Went out to town with V and M. We wanted to go to get Unagi and a super famous Unagi restaurant in town but when we got there at 11am, they said they would probably only have space for us at 2.30pm. They were that popular.
In the end we ended up having Yakisoba, which was equally delicious. We all had the regular sized portion but on hindsight, I definitely could have finished an upsized portion because the noodles were so light it didn’t feel that filling. In the end we demolished our piles of Yakisoba entirely.
On the way back, passed by a quaint Zakka style shop, called Gallery Moyu, selling beautifully curated pieces. On the second floor, I saw some pieces that were so prettily decorated with slip. Turns out they offered trial class to learn to decorate the pieces. I ended up signing for a trial class for the next week. Though they normally closed on Tues and Wed, they were kind enough to open up the place for me the next Tuesday for the lesson.
It was soon time for the next bisque fire. It’s that time that we need to decide what we want to throw out versus what we want to keep. In the end quite a few things that had seemed nice after I’d thrown them had ‘mysteriously’ developed a whole bunch of flaws in the past few days. ;p Funny how that happens. I notice things like an lopsided base, or ugly trimming, overall shape that doesn’t quite spark joy… and in the end decided on a whole bunch of items to recycle. I asked Sensei whether he ever felt a stab of pain when he decided to chuck pieces away for recycling. He said that well, in the end it’s more important to think about why those pieces didn’t work out. There’s always a reason and it’s important to reflect on what the problems were.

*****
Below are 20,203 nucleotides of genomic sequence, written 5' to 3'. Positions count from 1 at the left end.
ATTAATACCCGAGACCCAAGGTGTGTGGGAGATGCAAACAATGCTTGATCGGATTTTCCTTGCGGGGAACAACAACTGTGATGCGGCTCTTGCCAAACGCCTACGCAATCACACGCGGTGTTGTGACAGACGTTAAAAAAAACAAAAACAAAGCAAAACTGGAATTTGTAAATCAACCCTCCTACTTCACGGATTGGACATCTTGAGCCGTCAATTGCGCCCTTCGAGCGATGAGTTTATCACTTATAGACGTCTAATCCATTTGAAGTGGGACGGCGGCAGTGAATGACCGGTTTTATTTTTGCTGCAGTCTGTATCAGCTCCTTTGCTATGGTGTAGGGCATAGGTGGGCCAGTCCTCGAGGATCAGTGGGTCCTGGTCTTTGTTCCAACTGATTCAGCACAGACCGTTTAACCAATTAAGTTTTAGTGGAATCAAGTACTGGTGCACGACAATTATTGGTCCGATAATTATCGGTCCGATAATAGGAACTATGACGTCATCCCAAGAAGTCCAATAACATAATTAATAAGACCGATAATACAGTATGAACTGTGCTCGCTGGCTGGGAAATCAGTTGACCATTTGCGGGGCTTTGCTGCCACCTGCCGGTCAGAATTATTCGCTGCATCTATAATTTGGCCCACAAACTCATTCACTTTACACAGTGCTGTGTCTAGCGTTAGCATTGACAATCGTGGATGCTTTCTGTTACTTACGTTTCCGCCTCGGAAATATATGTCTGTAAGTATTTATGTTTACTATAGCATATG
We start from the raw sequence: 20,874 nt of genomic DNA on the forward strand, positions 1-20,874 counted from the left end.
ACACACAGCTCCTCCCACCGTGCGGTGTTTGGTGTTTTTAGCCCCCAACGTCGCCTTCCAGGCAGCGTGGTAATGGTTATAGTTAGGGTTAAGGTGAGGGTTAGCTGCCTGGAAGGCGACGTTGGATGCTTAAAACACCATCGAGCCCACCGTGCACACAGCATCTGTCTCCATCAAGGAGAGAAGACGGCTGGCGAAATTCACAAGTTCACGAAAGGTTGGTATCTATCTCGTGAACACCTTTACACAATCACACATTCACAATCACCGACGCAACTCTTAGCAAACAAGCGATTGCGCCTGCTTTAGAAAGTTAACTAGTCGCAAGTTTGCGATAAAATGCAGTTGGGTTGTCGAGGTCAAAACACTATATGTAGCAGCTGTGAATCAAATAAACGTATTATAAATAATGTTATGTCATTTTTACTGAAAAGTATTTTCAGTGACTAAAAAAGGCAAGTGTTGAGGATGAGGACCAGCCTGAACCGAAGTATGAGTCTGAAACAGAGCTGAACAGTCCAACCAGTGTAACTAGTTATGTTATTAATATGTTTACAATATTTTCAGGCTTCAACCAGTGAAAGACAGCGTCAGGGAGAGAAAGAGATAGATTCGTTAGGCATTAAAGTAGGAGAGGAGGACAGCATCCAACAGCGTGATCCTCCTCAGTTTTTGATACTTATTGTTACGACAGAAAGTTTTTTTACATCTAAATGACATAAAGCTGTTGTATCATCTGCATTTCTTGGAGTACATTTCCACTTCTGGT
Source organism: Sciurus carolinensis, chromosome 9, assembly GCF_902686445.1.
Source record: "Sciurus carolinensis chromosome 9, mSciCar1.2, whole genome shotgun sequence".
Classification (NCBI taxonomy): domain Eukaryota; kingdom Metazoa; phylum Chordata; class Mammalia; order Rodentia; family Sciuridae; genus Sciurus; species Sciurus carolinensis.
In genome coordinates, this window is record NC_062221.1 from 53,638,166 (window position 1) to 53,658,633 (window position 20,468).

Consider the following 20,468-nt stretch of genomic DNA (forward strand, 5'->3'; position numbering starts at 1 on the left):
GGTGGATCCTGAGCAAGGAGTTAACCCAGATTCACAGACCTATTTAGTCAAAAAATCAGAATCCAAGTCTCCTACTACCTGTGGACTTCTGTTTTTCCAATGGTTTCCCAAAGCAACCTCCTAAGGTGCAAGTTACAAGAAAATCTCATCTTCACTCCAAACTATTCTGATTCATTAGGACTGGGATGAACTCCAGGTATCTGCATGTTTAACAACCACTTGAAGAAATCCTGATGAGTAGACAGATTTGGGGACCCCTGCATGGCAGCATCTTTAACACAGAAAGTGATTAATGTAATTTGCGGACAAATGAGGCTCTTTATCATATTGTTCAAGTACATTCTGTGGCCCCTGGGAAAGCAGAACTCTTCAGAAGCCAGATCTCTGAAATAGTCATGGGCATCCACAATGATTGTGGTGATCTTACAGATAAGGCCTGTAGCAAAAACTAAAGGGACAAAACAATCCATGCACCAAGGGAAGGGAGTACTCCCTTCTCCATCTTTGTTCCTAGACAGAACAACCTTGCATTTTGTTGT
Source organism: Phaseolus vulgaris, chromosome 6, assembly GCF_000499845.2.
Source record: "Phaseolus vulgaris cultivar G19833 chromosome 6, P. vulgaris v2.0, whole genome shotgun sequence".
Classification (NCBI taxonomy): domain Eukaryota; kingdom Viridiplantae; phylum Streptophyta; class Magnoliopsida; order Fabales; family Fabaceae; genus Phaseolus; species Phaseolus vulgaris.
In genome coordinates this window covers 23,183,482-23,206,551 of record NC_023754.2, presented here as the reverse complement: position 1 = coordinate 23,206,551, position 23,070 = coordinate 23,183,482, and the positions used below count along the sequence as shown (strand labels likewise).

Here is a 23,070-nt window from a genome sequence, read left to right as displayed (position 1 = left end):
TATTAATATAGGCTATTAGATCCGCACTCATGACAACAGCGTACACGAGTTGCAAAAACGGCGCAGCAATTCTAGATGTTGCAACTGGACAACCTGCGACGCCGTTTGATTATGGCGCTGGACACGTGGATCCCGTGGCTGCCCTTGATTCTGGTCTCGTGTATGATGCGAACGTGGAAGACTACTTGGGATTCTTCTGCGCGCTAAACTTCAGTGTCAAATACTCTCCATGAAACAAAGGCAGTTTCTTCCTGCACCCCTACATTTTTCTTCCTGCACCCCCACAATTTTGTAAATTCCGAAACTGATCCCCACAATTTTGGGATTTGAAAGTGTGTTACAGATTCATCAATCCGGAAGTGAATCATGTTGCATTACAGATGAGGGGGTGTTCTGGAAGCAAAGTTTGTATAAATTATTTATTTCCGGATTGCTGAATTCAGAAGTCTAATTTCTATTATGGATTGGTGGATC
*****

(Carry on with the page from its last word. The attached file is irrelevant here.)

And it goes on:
We went for the most interesting event that night. When we’d gone to Pupu Cafe they were advertising a live concert event. I think we all had envisaged that it would be a jazzy type live concert held at the cafe itself. In the end it turns out they were organising a concert featuring dancers who would be performing Belly Dance…Tahitian Dance, Hula Dance… and there would be a singer as well. We ended up buying tickets for it. It was held at Parti Seto building right near the station. A place that’s more like a lounge/karaoke bar with a space for dancing, it was a very cozy event. Felt like most people probably knew each other or were friends/family of the host/dancer (the daughter of the Pupu Cafe owner). Am sure they were surprised to see foreigners like us there but they very kindly allocated a seat for us with a great view of the dance floor.
Boy, was it an unexpected line up of dance styles! I’d never seen anything apart from Belly Dancing (and only on some online music videos at that) so it was incredible seeing styles as diverse as Tahitian Dancing… in a small town like Seto. Definitely felt incredibly surreal. But those dancers were really excellent. Amidst the vigorous butt shaking, and happy cheers from the middle aged men in the audience, some running forward to take photos and film their favorite dancers… it was all an atmosphere of conviviality and good fun. Am glad we got to be a part of that night.
Wrote in my journal that night:
“Did some throwing
Still trying to figure out base of chawan or bowl
Sensei taught us about plates
still long way to go
Threw out some babies
Important thing is reflecting on what went wrong
and how to get better”